My dad, pictured right, was another transatlantic stumper. He and my mother came as what they (claim to) call each other (never in front of the children, though!). Mom came as "the cat's (AmE) pajamas/(BrE) pyjamas", wearing p{y/a}jamas with cats on them. Dad's was a less visuali{s/z}able metaphor, though the BrE speakers consistently guessed that he was the cat's whiskers (='the acme of excellence'--OED). While that was originally an AmE expression, it's now mainly used in BrE. In AmE, the expression is more usually (at least where we're from) the cat's meow. (All of these are a bit dated, like my dad, who celebrates a big birthday next month. Despite having enjoyed my metaphorty party, he's declined having a metaseventy party.)

Another American friend came as a mixed metaphor--so it's no surprise that people had a hard time guessing what he was. He had a target, with an antlered deer superimposed on it, taped to his back. By his estimation, he was "a moving stag", mixing the metaphors of a moving target and going stag to a party (i.e., 'without a date'). The latter of these (as the telltale bold font indicates) is AmE, and relates back to the notion of a stag party (orig. AmE), which was raised when we discussed local fauna terms.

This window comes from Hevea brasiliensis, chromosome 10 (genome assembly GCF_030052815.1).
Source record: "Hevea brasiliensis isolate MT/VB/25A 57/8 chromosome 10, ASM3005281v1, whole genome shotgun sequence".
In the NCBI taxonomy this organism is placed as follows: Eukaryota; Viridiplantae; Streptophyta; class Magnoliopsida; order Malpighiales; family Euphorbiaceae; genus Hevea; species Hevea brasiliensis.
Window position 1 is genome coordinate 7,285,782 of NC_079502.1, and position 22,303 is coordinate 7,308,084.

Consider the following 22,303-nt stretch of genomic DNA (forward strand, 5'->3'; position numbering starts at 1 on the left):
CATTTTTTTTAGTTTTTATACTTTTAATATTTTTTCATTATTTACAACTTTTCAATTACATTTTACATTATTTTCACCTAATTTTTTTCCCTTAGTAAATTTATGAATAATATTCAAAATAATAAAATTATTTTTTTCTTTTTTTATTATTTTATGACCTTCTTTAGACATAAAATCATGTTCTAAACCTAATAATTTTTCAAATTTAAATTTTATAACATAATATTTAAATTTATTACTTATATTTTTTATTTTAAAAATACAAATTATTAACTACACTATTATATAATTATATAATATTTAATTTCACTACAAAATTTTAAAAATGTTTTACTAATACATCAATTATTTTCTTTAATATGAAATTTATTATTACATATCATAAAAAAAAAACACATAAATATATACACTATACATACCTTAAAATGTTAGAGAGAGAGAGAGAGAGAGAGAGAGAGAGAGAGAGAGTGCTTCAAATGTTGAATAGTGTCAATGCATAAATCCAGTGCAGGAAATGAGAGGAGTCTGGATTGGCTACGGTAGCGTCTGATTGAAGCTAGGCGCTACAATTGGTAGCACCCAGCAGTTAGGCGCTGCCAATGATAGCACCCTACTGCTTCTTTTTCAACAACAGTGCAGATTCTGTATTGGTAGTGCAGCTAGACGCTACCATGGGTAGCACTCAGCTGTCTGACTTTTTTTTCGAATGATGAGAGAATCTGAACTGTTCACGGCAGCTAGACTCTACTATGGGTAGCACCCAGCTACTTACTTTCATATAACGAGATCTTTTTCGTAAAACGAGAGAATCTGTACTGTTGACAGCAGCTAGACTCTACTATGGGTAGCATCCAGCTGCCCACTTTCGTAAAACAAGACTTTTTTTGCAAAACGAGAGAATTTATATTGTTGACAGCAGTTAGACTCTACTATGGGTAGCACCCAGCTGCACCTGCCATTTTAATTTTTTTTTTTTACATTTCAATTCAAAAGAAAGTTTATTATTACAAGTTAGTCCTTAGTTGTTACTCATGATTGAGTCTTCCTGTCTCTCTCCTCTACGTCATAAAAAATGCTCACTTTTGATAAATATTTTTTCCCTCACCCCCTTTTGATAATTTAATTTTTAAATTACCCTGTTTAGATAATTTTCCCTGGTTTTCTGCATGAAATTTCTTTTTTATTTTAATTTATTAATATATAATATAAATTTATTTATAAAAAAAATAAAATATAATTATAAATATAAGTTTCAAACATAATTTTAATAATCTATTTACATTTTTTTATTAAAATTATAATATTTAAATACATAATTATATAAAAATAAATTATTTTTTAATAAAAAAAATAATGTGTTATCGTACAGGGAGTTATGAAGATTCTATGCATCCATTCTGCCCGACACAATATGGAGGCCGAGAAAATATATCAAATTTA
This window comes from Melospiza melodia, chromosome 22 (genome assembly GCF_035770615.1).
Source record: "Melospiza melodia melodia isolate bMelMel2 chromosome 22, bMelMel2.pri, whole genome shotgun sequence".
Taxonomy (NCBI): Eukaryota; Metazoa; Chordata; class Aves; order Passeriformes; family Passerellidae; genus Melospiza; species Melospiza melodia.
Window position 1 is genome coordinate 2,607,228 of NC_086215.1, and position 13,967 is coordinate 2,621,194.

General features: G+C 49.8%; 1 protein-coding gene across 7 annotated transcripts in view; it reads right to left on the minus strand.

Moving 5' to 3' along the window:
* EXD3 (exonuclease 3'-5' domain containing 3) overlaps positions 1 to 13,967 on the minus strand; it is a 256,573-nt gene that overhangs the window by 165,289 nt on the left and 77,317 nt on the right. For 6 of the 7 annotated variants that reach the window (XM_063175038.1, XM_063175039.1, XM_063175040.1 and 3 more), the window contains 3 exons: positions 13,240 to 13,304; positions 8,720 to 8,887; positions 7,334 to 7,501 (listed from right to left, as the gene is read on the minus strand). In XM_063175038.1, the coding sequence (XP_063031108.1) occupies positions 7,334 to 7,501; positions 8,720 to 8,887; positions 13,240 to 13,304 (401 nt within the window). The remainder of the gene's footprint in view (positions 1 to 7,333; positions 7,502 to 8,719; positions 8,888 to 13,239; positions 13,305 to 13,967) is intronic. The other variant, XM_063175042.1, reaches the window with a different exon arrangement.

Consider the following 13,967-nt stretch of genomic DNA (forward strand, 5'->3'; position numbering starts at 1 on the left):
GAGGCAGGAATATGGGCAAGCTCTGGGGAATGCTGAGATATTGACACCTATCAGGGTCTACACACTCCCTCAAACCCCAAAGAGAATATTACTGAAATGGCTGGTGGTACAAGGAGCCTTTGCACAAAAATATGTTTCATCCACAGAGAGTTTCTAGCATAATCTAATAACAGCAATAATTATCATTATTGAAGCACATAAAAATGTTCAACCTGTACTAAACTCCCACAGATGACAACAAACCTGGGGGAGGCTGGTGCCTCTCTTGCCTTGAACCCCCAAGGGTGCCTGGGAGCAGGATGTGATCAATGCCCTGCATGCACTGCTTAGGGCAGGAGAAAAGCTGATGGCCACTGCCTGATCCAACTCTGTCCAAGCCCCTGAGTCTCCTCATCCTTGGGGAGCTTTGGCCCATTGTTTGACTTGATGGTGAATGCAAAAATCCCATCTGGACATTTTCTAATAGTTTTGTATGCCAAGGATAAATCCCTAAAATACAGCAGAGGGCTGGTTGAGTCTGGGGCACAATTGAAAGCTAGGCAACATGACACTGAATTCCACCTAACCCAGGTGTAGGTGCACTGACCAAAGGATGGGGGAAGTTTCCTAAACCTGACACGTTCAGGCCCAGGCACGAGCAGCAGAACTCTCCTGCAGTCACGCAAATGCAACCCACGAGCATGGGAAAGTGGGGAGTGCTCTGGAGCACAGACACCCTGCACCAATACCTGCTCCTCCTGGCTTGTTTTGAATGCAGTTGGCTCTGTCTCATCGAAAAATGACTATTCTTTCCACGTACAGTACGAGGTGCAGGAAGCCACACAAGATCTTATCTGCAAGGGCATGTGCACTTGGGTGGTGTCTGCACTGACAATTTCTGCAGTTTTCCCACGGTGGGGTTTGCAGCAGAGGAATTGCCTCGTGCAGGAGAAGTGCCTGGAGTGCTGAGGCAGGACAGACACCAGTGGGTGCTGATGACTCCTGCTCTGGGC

Please steal the metaphorty party idea (leave off the -ty if you're not forty, but have the party all the same)! It's a helluva lotta fun, and if you invite both AmE and BrE speakers, you can report back to us any further metaphors that don't translate. My own metaphor required translation as well, but only because it was in Swedish. Jag var en djävil på Scrabble. (I was a demon at Scrabble--the first metaphor that I was called [to my face] på svenska.)